Having a cool one (ok, iced coffee) now. all's well.

josef
josef

TD posted an excerpt from this editorial last p.m. I doubt than many read it or gave it much credence, the messenger and not the message thingie which marks much of our “discourse” here on the blog.

But it is, I think, something we do need to be paying attention to.A lot of y’all think I am overreacting to gotalife and his “deport” all of them, bandying around as he (and some others) the term “traitor.”

As I said back to TD last p.m., this is one of the oldest canards in the book of anti-Semitic tricks and is never a harbinger of good things to come.

http://www.tabletmag.com/scroll/192751/crossing-a-line-to-sell-a-deal?utm_source=fb&utm_medium=post&utm_content=CROSSING+A+LINE+TO+SELL+A+DEAL&utm_campaign=august2015

Visual_Cortex
Visual_Cortex

@josef

Well aware of the canard. Appreciate the calm tone of the linked piece, and even willing to admit that I probably discounted it given the guy who'd posted it originally (and can ya blame me?)

That said? Chuck's a media harlot who can crank up his drama queenery on cue. And my gut tells me that he and his apologists can spare me most, if not all, of the persecution nonsense.


td1234
td1234

@josef I have been saying for a while that there is an underlying hate of Jews on the left beginning to emerge and for the most part have been blown off by most progressives. I still believe it. 

josef
josef

@Visual_Cortex @josef 

Chuck.  Again, the messenger and not the message.  This is what the polarization I rant about has led us to,

LeninTime
LeninTime

@td1234 @josef 

I have been saying for a while that there is an underlying hate of Jews on the left

**

On the left? You say that like the left side of the spectrum has a monopoly on it.

josef
josef

@td1234 @josef 

As you know, on that point you're preaching to the choir.  It has already gotten out of hand in Europe and, I fear, has now infected the American liberal-left as well,  There's an awful lot of "code word for" going on and many of those doing it, are really unaware that they are doing it.

Visual_Cortex
Visual_Cortex

@josef @Visual_Cortex 

Seems more like a "'twas ever thus" kinda deal from where I sit, but I hear ya.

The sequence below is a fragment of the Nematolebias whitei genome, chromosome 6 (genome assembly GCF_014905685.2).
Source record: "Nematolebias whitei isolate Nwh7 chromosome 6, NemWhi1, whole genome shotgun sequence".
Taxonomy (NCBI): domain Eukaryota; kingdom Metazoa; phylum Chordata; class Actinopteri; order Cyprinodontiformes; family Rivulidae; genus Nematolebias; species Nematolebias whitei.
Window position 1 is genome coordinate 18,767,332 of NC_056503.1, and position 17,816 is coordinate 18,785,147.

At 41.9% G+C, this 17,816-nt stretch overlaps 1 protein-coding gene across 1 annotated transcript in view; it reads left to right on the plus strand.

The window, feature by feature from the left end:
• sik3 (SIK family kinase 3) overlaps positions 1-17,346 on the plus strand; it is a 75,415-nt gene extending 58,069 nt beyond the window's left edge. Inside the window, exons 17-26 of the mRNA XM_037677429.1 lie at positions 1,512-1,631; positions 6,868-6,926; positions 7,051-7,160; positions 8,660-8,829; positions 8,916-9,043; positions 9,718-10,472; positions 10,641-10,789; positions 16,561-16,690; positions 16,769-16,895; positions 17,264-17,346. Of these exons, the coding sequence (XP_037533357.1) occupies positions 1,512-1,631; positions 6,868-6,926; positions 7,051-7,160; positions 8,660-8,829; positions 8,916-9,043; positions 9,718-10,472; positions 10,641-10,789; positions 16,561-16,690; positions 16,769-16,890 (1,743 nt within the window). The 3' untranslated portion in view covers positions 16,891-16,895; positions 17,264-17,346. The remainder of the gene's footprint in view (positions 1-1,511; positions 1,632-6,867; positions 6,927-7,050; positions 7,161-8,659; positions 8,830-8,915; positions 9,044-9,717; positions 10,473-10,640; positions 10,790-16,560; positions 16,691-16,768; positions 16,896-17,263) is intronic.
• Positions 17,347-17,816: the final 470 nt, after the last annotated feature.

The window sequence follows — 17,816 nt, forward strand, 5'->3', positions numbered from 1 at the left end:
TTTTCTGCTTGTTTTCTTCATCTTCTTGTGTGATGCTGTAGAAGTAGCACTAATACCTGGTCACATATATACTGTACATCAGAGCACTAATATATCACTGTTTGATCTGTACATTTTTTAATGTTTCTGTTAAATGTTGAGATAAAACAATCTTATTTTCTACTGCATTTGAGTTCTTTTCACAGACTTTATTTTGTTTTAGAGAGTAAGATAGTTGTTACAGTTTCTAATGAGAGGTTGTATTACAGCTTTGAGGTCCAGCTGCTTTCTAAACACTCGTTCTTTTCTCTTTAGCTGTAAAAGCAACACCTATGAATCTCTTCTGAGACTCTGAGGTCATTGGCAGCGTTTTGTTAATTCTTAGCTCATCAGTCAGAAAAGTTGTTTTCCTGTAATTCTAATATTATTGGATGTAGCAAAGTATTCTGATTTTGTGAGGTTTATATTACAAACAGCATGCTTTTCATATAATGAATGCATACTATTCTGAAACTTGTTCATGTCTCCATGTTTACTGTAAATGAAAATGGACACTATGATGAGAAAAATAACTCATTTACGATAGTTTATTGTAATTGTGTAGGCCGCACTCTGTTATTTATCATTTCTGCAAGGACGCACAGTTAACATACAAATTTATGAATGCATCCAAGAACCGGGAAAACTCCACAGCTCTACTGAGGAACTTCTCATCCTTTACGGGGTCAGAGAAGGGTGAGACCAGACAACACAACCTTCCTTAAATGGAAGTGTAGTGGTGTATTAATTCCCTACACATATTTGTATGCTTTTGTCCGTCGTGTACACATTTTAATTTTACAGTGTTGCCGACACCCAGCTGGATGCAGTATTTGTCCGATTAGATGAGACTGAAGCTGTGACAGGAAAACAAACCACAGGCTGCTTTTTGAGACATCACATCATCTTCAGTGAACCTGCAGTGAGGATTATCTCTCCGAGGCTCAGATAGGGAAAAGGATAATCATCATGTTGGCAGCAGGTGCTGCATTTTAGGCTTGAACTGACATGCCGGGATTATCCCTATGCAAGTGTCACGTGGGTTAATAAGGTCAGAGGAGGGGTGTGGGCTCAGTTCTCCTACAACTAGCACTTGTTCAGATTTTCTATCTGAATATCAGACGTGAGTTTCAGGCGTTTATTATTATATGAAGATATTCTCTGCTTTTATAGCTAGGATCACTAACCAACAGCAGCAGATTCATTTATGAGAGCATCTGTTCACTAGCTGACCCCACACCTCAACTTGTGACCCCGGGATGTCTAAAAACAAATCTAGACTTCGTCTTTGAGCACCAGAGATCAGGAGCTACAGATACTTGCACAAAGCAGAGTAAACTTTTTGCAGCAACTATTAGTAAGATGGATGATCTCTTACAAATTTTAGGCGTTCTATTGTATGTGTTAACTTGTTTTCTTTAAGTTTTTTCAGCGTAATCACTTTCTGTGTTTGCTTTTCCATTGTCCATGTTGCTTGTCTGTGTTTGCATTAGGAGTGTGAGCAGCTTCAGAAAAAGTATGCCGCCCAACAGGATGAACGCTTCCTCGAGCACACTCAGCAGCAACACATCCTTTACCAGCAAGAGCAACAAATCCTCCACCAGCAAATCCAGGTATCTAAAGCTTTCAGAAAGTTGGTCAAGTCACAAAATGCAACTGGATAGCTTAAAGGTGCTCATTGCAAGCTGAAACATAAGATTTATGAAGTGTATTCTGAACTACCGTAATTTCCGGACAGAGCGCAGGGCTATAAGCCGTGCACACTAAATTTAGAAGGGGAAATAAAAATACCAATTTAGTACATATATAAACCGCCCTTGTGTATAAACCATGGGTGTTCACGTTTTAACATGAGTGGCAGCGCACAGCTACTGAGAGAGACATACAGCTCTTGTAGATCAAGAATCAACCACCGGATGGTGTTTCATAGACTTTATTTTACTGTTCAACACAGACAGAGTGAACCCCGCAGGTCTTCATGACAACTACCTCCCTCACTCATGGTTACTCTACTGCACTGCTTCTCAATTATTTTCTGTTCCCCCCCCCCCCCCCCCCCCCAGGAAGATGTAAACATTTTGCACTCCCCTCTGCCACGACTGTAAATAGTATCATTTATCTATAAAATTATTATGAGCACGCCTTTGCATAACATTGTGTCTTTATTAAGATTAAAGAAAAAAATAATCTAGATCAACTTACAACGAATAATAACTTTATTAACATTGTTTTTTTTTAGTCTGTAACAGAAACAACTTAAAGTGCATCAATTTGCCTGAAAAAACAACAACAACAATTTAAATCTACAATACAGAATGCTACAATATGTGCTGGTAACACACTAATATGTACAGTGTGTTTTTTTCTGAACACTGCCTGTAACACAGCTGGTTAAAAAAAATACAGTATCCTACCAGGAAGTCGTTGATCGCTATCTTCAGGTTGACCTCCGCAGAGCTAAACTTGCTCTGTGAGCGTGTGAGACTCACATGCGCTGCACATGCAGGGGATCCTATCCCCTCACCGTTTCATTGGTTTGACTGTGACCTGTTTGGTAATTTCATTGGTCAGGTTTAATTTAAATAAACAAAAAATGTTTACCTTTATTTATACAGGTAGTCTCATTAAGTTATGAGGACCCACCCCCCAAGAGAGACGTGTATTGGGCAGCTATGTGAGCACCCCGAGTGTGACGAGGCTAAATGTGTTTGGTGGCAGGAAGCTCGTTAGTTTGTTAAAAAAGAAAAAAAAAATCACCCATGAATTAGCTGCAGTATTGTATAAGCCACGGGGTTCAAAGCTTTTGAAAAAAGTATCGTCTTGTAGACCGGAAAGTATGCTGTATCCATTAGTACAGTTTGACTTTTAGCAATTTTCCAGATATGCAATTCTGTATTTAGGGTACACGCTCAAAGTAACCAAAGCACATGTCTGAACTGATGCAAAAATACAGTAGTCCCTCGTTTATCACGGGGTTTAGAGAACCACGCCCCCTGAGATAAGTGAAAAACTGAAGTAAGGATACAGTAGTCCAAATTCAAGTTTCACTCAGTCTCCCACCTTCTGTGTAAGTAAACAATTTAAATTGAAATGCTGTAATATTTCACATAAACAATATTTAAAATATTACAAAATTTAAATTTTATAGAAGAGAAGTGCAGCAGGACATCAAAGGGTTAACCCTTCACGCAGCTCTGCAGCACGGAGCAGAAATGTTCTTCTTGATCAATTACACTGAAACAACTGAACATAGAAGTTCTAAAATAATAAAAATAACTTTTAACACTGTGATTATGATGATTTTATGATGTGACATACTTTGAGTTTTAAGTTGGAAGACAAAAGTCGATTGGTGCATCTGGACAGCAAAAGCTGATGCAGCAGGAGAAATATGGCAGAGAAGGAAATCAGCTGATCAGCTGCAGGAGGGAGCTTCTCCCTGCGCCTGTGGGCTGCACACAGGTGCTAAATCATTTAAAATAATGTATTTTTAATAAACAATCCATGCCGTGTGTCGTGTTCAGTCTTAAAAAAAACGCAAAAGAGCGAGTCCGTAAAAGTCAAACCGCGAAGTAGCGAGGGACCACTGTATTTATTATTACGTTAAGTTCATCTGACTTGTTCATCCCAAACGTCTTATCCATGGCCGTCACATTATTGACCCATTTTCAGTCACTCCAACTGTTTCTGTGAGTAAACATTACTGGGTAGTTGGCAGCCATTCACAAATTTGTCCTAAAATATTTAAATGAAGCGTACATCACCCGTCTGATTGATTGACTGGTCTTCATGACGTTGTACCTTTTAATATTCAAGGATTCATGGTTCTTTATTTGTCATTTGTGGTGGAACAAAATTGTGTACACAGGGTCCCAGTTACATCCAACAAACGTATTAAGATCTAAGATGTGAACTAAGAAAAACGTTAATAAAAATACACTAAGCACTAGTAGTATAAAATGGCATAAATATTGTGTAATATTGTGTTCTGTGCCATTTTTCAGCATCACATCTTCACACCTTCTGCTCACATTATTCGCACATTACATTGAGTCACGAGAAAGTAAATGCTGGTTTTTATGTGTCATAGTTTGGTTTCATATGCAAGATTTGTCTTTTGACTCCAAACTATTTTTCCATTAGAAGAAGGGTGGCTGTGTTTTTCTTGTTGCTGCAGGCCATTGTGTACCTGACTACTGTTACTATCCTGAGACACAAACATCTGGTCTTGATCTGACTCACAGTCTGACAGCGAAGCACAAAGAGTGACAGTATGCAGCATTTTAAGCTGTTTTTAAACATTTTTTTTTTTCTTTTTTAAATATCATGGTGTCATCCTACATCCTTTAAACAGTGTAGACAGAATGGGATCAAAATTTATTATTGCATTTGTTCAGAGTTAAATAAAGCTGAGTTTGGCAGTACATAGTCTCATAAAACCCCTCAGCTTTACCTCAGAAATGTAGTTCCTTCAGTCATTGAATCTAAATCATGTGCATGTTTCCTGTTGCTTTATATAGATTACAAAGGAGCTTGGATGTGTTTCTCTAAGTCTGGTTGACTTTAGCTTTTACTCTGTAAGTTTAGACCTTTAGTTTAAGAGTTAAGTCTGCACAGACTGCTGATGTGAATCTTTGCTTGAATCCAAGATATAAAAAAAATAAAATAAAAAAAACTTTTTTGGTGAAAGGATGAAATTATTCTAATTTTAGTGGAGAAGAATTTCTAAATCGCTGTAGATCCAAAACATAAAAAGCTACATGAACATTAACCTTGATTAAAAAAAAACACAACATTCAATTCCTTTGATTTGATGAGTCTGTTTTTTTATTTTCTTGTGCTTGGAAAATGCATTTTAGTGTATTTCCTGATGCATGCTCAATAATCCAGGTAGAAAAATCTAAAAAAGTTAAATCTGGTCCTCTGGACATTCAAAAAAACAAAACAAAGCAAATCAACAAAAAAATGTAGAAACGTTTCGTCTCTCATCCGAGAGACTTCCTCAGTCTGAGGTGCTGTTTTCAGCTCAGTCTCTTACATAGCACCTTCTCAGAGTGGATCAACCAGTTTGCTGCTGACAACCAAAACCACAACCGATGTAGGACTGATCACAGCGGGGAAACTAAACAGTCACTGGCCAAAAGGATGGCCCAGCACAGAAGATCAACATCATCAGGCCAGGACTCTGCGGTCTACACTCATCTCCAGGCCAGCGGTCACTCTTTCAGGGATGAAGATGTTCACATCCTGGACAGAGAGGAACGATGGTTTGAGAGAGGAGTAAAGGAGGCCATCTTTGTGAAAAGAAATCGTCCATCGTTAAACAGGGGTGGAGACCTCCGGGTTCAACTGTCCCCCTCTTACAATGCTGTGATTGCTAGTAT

Also, thanks for clueing me in to Tablet, seems worth repeated visits.

Visual_Cortex
Visual_Cortex

@LeninTime @td1234 @josef 

Well, it beats acknowledging the grotesque brand of "pro-Israel" patronizing from the End Timer wing of conservatism and why they're so very "pro-Israel."

td1234
td1234

@Visual_Cortex You can discount me posting information or not but I am one of those evangelicals that firmly believe that Israel is God's chosen people and that the rest of the world will hate the Jews because of this. I also believe in Revelations and how the world will turn on the Jews is a sign of the end of times.  

josef
josef

@Visual_Cortex @josef 

I read it regularly.  As well as news, has some great features.  Very moderate and pretty much in tune with the mainstream of American Jewry--informed and liberal.  Thus why this editorial is all the more disconcerting.

Visual_Cortex
Visual_Cortex

@josef @LeninTime @td1234 

FWIW, I won't sugar coat antisemitism when I see it, whatever the source, and I've called out some here on my left from time to time.

/drive-by

td1234
td1234

@Visual_Cortex Exactly why is it a "grotesque brand" to believe in end of times philosophy when the bottom line is those that do is pro Israel? 

josef
josef

@Visual_Cortex @td1234 

That is not necessarily so.  The Christ Killer canard is not a part of that particular theological interpretation,  The "rejection of the Christ the Messiah," yes.  Christ Killer is much more the mainstream interpretation and validation, though, there, too, it has met with rejection,

td1234
td1234

@josef There are a couple areas we are in agreement with: Plight of the Jews, Plight of American Indians and the need of accurate history. 


We probably come close to the same conclusions in these areas but then arrive at the decisions for totally different reasons. 

LeninTime
LeninTime

@td1234 

. I know there is a hate of Jews in some religious sectors on the right due to them having Jesus killed

***
It goes well beyond religious-based antisemitism among certain Christians. Antisemitism is a far more pervasive phenomenon than that.

td1234
td1234

@LeninTime Never said that. I know there is a hate of Jews in some religious sectors on the right due to them having Jesus killed. I also believe that that view point has been getting less prevalent over time. 

Visual_Cortex
Visual_Cortex

@td1234 @LeninTime 

I mighta been a tad harsh earlier, td. 

I'm deleting my comment; and please accept my apologies.
 Whatever differences we may have, and whatever issues I may take with you, it doesn't excuse me implicitly attributing things to you that you've never advocated.

OriginalProf
OriginalProf

@Doggone_GA @josef @Visual_Cortex @td1234 

No indeed. The Romans did it, who thought that Jesus and his followers who called him Lord were plotting insurrection against the "divine" Caesar. Crucifixion was a common Roman form of execution for "high treason."

Visual_Cortex